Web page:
While their products and services may differ wildly, successful companies have at least one thing in common: they're savvy with a financial report. Financial statements and reports allow accounting and finance professionals to peer into the inner workings of their organization, pinpointing key areas of risk before they evolve into issues that steer the company off course. In this course—the second installment in the Financial Accounting series—accounting professors Jim and Kay Stice take a deeper dive into the world of financial accounting. Jim and Kay discuss financial ratio analysis, cash flow analysis, forecasting financial statements, business valuation, and more. To wrap up the course, they use the different models covered in the course to estimate the value of McDonalds.
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Jim Stice is a professor of accounting at BYU.
James D. Stice, PhD, is the Distinguished Teaching Professor of Accounting in the School of Accountancy at Brigham Young University (BYU). He teaches business and accounting to university students and to business professionals around the world. Professor Stice has been at BYU since 1988. He has co-authored three accounting textbooks and published numerous professional and academic articles. In addition, Professor Stice has been involved in executive education for Ernst & Young, Bank of America Corporation, International Business Machines Corporation, RSM, and AngloGold Limited and has taught at INSEAD (in both France and Singapore) and CEIBS (in China). He has been recognized for teaching excellence by his department, his college, and the university. Professor Stice currently serves on the audit committee of Deseret Management Corporation and served on the board of directors of a publicly traded company until it was taken private.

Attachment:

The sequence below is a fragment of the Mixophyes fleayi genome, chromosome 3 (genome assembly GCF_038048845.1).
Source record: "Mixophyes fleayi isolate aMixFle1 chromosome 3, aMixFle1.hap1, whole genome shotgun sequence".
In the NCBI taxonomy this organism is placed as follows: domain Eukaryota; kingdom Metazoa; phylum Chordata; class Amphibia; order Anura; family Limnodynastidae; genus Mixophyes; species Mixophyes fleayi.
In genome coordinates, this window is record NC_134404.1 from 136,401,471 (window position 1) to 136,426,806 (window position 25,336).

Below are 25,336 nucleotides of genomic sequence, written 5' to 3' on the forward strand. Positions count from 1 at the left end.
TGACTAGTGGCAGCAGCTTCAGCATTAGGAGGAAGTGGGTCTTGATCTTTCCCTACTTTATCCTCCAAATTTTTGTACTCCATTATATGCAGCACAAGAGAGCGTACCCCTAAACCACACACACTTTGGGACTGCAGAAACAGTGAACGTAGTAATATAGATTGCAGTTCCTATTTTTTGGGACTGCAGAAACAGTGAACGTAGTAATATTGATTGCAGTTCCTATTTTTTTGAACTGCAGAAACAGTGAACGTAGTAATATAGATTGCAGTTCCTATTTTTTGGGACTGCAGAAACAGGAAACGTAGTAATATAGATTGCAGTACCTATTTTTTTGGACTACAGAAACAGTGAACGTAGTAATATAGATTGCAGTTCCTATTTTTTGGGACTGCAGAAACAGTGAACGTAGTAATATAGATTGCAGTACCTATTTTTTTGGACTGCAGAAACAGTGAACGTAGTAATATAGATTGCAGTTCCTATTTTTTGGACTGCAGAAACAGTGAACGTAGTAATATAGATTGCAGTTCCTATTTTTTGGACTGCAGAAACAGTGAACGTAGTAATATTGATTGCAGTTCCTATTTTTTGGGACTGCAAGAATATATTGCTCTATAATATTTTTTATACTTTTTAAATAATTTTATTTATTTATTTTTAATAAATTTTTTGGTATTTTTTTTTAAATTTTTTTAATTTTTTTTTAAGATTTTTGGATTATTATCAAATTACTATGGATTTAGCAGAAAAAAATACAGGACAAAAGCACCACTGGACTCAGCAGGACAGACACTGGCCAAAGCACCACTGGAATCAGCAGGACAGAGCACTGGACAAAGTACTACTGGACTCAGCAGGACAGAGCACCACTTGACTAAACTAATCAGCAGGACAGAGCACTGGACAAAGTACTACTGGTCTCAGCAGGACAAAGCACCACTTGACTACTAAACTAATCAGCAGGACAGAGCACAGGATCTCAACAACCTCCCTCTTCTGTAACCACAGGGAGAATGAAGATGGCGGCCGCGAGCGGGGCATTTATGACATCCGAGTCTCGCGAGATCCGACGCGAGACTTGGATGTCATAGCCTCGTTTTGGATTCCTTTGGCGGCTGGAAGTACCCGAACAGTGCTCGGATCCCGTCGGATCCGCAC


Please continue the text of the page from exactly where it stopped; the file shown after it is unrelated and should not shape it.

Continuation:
Professor Jim Stice received a PhD from the University of Washington as well as master's and bachelor's degrees from BYU, all in accounting.
- Jim Stice is a professor of accounting at BYU.
Professor of Accounting at Brigham Young University
Earl Kay Stice is the PricewaterhouseCoopers Professor of Accounting at the BYU Marriott School of Management.
He has been on the full-time faculty at Rice University, the University of Arizona, and the Hong Kong University of Science and Technology (HKUST). He has also been an Executive MBA lecturer at HKUST, SKOLKOVO (Moscow School of Management), China Europe International Business School (CEIBS), the University of Illinois (US), and INSEAD (Singapore and Paris). Professor Kay Stice has received awards for high-quality teaching at Arizona, Rice, and Brigham Young University, and he was twice selected as one of the top ten lecturers at HKUST.
Professor Stice has been engaged in executive training and corporate training in the United States, Hong Kong, China, Russia, Malaysia, and South Africa. He has also been an expert witness in major cases involving compensation for losses and tax disputes.
Professor Stice received his bachelor's and master's degrees in accounting from Brigham Young University and completed his PhD at Cornell University (US).
- Earl Kay Stice is the PricewaterhouseCoopers Professor of Accounting at the BYU Marriott School of Management.
Skills covered in this course
Financial analysis, cash flow analysis, and valuation“
- Hi I'm Jim Stice, I'm a professor of accounting at Brigham Young University, this is my brother Kay. - I am also a professor of accounting at Brigham Young University, we are an accounting family. - Absolutely, we love numbers, we love financial statements, and we love using financial reports to gain insights into how companies work. - This course introduces you to the methods of financial ratio analysis that allow you to use a company's financial reports to identify the company's strengths and weaknesses. - [Jim] You can use a company's financial reports to identify areas for improvement as well as areas of risk. - [Kay] Financial ratio analysis is the process of using the relationships among a company's financial numbers to gain insights into that company's operations. - Now in this course, we also address the important topic of cash flow analysis. - Many good businesses have died a premature death because they didn't properly manage their cash flow. - Loans, employees, suppliers,…
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